Step 4 – Assessing Robustness/Validity of Data Across All Programs

    With the completed data templates, the task of assessing suitability of projects for evaluation could be approached systematically. It was easier to approach project leads with any follow-up questions after referring to the templates. Key criteria (Table 2) for deciding on projects were assessment of quality of data (ie, use of validated outcome tools/scales for data collection); presence of an explicit statement on the causal assumptions of how the intervention will work [1]; presence of a robust existing theory underpinning the intervention [29]; whether a theory can be identified or developed if no theory is evident [2]; presence of any other factors that drive the program, such as experience and professional practice [1]; whether the intervention is developed to a point that it can reasonably be expected to have a worthwhile effect [2]; whether there are systems or protocols already built in to projects to collect the process and outcome data required; and whether it is possible to make comparisons with control groups in order to measure progress of those using a service or participating in an intervention. Practical considerations were paramount; for example, had a project already started [9]? How long would the project/intervention run for? What were the funding restrictions? Strategically, a project may appear to be on a smaller scale, but may run for a sufficient amount of time to produce multiple cohorts of participants and therefore yield the quantity and depth of data required.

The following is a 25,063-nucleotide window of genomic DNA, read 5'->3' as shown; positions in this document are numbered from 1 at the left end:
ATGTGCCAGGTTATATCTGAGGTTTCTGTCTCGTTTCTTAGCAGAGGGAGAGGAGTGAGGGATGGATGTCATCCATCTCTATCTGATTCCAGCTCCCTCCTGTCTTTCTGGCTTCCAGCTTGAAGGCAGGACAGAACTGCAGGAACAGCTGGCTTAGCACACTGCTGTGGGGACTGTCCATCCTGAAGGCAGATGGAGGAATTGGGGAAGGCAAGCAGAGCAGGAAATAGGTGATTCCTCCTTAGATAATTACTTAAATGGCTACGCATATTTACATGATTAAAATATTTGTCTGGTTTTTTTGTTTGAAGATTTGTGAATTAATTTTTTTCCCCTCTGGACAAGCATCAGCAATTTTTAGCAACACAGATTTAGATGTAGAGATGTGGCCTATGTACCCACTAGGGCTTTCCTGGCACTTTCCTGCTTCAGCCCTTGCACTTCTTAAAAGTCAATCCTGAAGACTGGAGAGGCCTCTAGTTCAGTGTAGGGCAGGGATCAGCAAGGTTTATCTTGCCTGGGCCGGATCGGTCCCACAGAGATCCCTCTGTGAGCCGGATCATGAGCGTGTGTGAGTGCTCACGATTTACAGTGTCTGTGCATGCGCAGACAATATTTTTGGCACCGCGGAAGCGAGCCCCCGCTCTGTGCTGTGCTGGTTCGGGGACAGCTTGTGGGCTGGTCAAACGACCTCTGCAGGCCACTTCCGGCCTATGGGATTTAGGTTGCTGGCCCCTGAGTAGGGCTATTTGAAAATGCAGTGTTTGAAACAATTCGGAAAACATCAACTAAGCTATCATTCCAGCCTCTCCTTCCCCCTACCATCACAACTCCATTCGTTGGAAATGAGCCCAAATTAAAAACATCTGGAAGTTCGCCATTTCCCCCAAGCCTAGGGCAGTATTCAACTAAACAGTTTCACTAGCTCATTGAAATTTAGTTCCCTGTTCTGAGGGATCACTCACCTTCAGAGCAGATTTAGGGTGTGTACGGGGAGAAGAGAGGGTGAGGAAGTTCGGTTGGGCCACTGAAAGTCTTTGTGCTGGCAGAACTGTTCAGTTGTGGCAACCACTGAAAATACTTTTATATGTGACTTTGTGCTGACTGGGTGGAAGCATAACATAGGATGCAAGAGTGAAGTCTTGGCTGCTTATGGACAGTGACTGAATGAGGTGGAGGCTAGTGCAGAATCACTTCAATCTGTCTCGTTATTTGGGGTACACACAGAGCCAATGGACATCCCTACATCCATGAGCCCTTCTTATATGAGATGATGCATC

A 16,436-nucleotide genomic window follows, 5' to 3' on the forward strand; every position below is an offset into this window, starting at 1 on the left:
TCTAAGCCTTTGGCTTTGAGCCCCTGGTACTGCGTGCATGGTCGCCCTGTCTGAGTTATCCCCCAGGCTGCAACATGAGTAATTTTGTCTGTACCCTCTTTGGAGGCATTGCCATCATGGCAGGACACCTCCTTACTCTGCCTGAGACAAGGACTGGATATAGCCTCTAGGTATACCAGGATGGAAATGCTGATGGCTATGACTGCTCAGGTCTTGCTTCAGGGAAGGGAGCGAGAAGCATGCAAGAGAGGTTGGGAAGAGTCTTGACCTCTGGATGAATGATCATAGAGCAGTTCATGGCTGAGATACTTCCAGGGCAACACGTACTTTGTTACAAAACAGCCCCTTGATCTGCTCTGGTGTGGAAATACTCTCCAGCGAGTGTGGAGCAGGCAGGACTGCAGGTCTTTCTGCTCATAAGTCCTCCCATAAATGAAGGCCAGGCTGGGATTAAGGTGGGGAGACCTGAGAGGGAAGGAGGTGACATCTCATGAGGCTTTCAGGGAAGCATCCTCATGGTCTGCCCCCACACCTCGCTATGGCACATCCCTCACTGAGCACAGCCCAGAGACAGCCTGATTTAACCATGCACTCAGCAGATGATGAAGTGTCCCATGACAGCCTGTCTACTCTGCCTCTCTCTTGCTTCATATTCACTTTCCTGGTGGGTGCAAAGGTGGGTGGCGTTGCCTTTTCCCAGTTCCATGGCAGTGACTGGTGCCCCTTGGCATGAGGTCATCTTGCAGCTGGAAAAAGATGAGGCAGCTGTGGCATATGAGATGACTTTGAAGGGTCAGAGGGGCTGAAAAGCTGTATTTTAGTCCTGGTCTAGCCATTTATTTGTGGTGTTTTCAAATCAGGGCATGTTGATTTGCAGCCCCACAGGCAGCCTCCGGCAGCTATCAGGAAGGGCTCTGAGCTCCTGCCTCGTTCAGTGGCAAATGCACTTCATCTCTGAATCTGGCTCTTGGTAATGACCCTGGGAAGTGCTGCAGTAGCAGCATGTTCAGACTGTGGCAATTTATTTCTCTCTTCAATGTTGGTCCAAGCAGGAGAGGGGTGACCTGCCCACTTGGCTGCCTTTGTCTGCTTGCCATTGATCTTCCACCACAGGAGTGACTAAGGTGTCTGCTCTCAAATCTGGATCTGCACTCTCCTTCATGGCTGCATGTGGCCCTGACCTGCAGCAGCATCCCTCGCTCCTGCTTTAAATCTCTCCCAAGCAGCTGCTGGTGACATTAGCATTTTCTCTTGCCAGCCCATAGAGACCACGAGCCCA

Services that appear suitable for evaluation on first inspection may, in fact, be in the early stages of implementation or facing implementation problems such as issues with recruitment or referral processes. Such problems are particularly significant when working with vulnerable families to, for example, assess the level of support required and willingness to engage with or attend services. Strategic decisions may have to be made to focus attention and resources elsewhere if an otherwise suitable program is facing problems with, for example, implementation, recruitment, or referrals of suitable participants. An exception may be made if a decision is taken to focus only on an early stage process study of an intervention that may not take off but may have strategic importance to an organization and contribute to academic debate. Such negotiations are most constructive when the preceding steps have been followed, allowing for face-to-face discussions and fruitful working relationships.

    Step 5 – Decision on Projects Suitable for Evaluation and Requiring Additional Data

    By applying the abovementioned criteria in step 4, the projects lending themselves to evaluation were identified. Research capacity [1] was then used as a guiding factor to ascertain what was possible to take on, by producing an evaluation timetable with timelines for each project under evaluation. As Flying Start offers a wide range of early years provision, it was also important, where practicably possible, to reflect diversity in the projects chosen. The provision/ interventions chosen were Sign 4 Little Talkers/Big Feelings [30,31], which uses sign language to support the development of language, vocabulary, and positive behavior in children below 5 years of age; Healthy Exercise Nutrition for the Really Young (HENRY) [32-34], an obesity-prevention program for families with children below 5 years of age; Incredible Years [35-37], a parenting program for high risk socioeconomically disadvantaged families with children aged 3-5 years old having behavioral problems; and Parents as Partners [38,39], which offers counselling to improve couple relationships in order to improve child well-being and developmental outcomes (Table 3).